Against Monopoly

defending the right to innovate

Monopoly corrupts. Absolute monopoly corrupts absolutely.

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Imagining the Fate of Copyright in a Future World

There's been much talk lately of the imminent death of copyright, due in part to the increasing digitization of information and media, the Internet, large bandwidth, and encryption. Nora Ephron, for example, recently observed, "We're in the last days of copyright, if you want to be grim about it...." And see The Death of Copyright, Item #241, Encryption, Strong Privacy, and the Death of Copyright, The Death of Copyright, and many other such comments.

Imagine a world 150, 200, 500 years from now--when virtually every work of art, every novel, ever movie, song, and recording ever produced until today--and many years after--is public domain. Now imagine you want to play muzak in your elevators, or nice background music in your dental office, or car repair waiting room, or restaurant. Or imagine you want to publish a book (or website) of great paintings. If you want to do these things today, most of the works you'd be intersted in are still covered by copyright. Sure, there are older recordings on scratchy 78 rpm LPs, and musty tomes from the time of the Civil War or earlier--but modern stuff, in color, stereo, hi-fi, with modern acting and special effects--most is still subject to copyright. So to play muzak in your elevator or pipe in nice background music to the ceiling speakers of your waiting room, you have to pay annoying royalties each month.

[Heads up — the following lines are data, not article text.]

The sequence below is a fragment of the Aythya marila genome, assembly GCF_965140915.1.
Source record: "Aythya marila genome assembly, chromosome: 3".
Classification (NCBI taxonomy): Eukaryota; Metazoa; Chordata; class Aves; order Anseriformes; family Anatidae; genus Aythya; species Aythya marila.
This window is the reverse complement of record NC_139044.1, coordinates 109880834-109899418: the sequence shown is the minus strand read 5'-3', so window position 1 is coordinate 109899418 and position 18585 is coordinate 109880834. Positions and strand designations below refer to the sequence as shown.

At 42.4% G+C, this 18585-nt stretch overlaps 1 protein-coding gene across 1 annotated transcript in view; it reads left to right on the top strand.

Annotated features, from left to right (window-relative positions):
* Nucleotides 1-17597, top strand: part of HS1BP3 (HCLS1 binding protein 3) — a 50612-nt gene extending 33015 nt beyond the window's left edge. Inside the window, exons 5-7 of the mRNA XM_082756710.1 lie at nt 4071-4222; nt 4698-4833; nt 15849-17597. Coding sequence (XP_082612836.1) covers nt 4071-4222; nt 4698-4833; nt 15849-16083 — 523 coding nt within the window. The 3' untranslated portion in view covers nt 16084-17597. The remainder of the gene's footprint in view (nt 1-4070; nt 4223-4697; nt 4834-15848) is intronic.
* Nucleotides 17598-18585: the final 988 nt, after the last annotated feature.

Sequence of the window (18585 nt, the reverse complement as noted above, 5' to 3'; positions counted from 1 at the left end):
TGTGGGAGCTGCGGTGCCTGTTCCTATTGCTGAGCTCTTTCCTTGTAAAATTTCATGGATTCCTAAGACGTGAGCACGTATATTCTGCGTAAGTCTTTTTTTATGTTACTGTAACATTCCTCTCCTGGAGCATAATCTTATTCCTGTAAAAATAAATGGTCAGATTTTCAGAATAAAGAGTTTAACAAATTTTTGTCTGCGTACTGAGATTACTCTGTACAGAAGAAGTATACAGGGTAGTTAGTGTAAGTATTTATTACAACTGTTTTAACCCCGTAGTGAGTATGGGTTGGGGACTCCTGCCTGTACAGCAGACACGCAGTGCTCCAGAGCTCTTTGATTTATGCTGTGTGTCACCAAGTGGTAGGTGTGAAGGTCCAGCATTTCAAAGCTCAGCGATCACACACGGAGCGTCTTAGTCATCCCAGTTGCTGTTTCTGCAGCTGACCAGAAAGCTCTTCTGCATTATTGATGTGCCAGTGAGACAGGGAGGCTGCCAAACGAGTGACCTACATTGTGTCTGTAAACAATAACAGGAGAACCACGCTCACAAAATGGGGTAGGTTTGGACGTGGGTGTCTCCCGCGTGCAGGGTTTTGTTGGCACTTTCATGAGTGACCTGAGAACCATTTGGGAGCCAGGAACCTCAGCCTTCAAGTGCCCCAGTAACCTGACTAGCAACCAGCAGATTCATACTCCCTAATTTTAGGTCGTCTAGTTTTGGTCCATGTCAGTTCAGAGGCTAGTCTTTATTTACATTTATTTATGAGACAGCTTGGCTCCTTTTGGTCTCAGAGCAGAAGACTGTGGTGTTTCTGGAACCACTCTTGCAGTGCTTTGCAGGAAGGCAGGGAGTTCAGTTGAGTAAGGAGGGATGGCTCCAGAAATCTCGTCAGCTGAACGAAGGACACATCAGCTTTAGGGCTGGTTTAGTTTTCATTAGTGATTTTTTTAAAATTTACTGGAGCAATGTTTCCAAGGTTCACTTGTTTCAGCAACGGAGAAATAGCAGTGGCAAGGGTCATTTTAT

But even now we are starting to see, with the advent of Google Books, The Internet Archive, and Gutenberg, and so on, increasingly modern books entering the public domain. Imagine 400 years from now, and every movie, song, painting, novel published from the dawn of time, every movie made in the 20th and 21st and 22nd centuries, plus hundreds of thousands or even millions of songs, photographs, paintings, ... and the last 100 years or so is still locked up. Now let's say you want to put up a website the 10,000 great paintings; or stream a music or movie station playing great songs and films--will you pay out the nose for the rights to publish the recent stuff? Well, maybe, but if you have an almost unending cornucopia of great, free stuff to choose from--methinks this might exert a strong downward pressure on the ability of copyright holders to extort much money from you. (And this is disregarding practical problems they face, such as some kid downloading all the world's media into his petabyte thumb drive in 17 seconds via a totally secure encrypted link.)


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